NASA Asks Public To Comment On RTG-Powered Pluto Probe
WASHINGTON — NASA has released for public comment a draft environmental impact statement on the proposed launch of the nuclear-powered New Horizons Pluto mission. NASA plans to launch the spacecraft in January or February 2006 from Cape Canaveral Air Force Station, Fla. aboard an Atlas 5 rocket.
The New Horizons probe is equipped with a radioisotope thermoelectric generator (RTG) that transforms heat from decaying plutonium-238 into electricity to power the spacecraft’s science instruments and other electronics.
Under the National Environmental Policy Act of 1969, NASA is required to prepare an environmental impact statement for all launches and make it available for public review.
Kurt Lindstrom, the New Horizons program executive at NASA Headquarters here, said that after the 45-day public comment period ends April 11, he and other program officials will develop a final environmental impact statement that they will forward around August to Al Diaz, NASA’s associate administrator for science, and request that he sign off on an official record of decision to launch the nuclear-powered spacecraft.
Lindstrom said development of the New Horizons spacecraft remains on track and on schedule for its planned launch.
The U.S. Department of Energy’s Los Alamos National Laboratory, which fell behind schedule last year preparing the plutonium needed for the mission, has since delivered the required quantities to the Idaho National Laboratory, which will prepare a fueled RTG in time to ship it to Cape Canaveral this fall for integration with the spacecraft.
Lindstrom also said that the probe’s main detector package, dubbed Ralph, is due to be delivered this month to Johns Hopkins University’s Applied Physics Laboratory, the Laurel, Md.-based lab that is building the New Horizon’s spacecraft for NASA and the Southwest Research Institute, Boulder, Colo.
Ralph was supposed to be finished and sent on to APL late last year, but Lindstrom said the contractor building it, Boulder-based Ball Aerospace & Technology, ran into schedule conflicts and had to put the project on the back burner temporarily to work on higher priority projects. He said the delays were “not really a technical problem” but due to “scheduled conflicts with other programs at Ball.”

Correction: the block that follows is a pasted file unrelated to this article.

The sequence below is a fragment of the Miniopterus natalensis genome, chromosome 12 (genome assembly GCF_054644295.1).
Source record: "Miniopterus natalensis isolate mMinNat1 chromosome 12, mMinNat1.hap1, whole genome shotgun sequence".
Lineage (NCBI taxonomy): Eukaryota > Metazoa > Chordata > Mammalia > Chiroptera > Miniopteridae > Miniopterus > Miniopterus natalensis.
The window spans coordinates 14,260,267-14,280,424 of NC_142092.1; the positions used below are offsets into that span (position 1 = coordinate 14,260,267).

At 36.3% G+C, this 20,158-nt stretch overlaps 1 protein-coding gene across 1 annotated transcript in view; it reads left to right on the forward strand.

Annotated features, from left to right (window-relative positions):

Ball spokesman David Beachley, however, said the “delays were primarily due to technical challenges” and the complexity of orchestrating the various partners involved in designing and building the instrument suite. Beachley said a new schedule was agreed to Oct. 1 and that the development effort has remained on track since then. He said Ralph is currently undergoing environmental testing and will be delivered by the end of March as required.
Lindstrom said the delay has added about $6 million to the cost of the program, which is expected to cost about $650 million through the spacecraft’s 2015 or 2016 encounter with Pluto.
Although New Horizons may not launch with as much on-board power next year as originally hoped, Lindstrom said Department of Energy came through with enough plutonium to keep open the possibility for New Horizons to visit one of Pluto’s Kuiper Belt neighbors after the fly by.
If the mission goes as planned, he said, New Horizons should have enough power to go an additional three years and reach the Kuiper Belt. NASA has yet to agree to fund such an extended tour, and probably will not make a decision one way or another before 2013, he said.
Before NASA can even launch New Horizons, however, it also needs White House approval, either from the president himself or his designate in the Office of Science and Technology Policy. Lindstrom said NASA is working that launch approval process in parallel with the environmental impact process.
The RTG that NASA is using on the New Horizons spacecraft is built to survive the heat of re-entry intact. In the event of a launch mishap that fails to put the satellite in orbit, Lindstrom said the RTG would break apart from the spacecraft and fall back to Earth — most likely into the ocean given the launch trajectory out of the Cape — without releasing plutonium. In such a scenario, Lindstrom said, a ship could be dispatched to recover the RTG, something the United States has done at least once in the past, such as in 1968 when an Atlas Agena rocket carrying a NASA-built Nimbus-2 weather satellite went off trajectory and had to be destroyed. Several months later, they fished the undamaged RTG out of the Pacific Ocean. Lindstrom said the recovered plutonium was later reprocessed.